```
FragColor = texture2D(gSampler, TexCoord0.xy) * (AmbientColor + DiffuseColor);
```

}

This is the final lighting calculation. We add the ambient and diffuse terms and multiply the result by the color which is sampled from the texture. Now you can see that even if diffuse light has no effect on the surface (due to direction), the ambient light can still light it up, if it exists.

(lighting_technique.cpp:144)

```
void LightingTechnique::SetDirectionalLight(const DirectionalLight& Light)
```

{

glUniform3f(m_dirLightLocation.Color, Light.Color.x, Light.Color.y, Light.Color.z);

glUniform1f(m_dirLightLocation.AmbientIntensity, Light.AmbientIntensity);

Vector3f Direction = Light.Direction;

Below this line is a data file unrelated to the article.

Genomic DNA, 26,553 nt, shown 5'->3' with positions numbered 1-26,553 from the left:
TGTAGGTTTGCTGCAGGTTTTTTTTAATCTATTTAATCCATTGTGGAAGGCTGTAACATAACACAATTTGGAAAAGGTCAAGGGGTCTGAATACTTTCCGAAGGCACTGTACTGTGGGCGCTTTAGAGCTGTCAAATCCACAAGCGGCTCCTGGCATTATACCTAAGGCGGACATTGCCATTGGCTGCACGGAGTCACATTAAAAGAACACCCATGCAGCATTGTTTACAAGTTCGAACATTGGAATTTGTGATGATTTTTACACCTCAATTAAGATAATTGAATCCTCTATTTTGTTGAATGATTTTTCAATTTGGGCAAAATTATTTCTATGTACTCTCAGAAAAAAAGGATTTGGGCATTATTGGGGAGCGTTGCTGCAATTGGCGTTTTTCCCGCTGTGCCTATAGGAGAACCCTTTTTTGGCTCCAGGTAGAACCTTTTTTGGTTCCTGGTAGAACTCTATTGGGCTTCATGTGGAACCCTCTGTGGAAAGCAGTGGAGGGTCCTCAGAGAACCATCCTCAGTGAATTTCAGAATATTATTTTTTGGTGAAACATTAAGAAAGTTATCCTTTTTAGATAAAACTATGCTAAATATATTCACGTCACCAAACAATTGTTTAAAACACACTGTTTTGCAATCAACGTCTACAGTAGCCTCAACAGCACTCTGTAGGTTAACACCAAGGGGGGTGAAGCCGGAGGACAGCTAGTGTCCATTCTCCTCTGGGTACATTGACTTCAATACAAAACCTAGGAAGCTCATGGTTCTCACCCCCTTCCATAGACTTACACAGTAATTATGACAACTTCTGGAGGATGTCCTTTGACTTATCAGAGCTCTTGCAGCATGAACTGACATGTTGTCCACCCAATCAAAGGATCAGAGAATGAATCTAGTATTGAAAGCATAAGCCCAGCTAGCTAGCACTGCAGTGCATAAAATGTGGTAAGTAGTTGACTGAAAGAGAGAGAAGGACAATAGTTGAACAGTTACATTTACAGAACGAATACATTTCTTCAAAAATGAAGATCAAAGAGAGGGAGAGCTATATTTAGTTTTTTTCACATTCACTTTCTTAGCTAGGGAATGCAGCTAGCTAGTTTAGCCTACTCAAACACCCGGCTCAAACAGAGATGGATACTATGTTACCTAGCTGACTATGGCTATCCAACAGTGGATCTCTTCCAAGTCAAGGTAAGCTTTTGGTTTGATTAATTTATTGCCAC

Direction.Normalize();

glUniform3f(m_dirLightLocation.Direction, Direction.x, Direction.y, Direction.z);

glUniform1f(m_dirLightLocation.DiffuseIntensity, Light.DiffuseIntensity);

}

This function sets the parameters of the directional light into the shader. It was extended to cover the direction vector and the diffuse intensity. Note that the direction vector is normalized before it is set. The LightingTechnique class also fetches the direction and diffuse intensity uniform locations from the shader as well as the world matrix uniform location. There is also a function to set the world transformation matrix. All this stuff is pretty routine by now and the code is not quoted here. Check the source for more details.

(tutorial18.cpp:35)

```
struct Vertex
```

{

Vector3f m_pos;

Vector2f m_tex;

Vector3f m_normal;

Vertex() {}

Vertex(Vector3f pos, Vector2f tex)

{

m_pos = pos;

m_tex = tex;

m_normal = Vector3f(0.0f, 0.0f, 0.0f);

}

};

The updated Vertex structure now includes the normal. It is initialized automatically to zero by the constructor and we have a dedicated function that scans all the vertices and calculates the normals.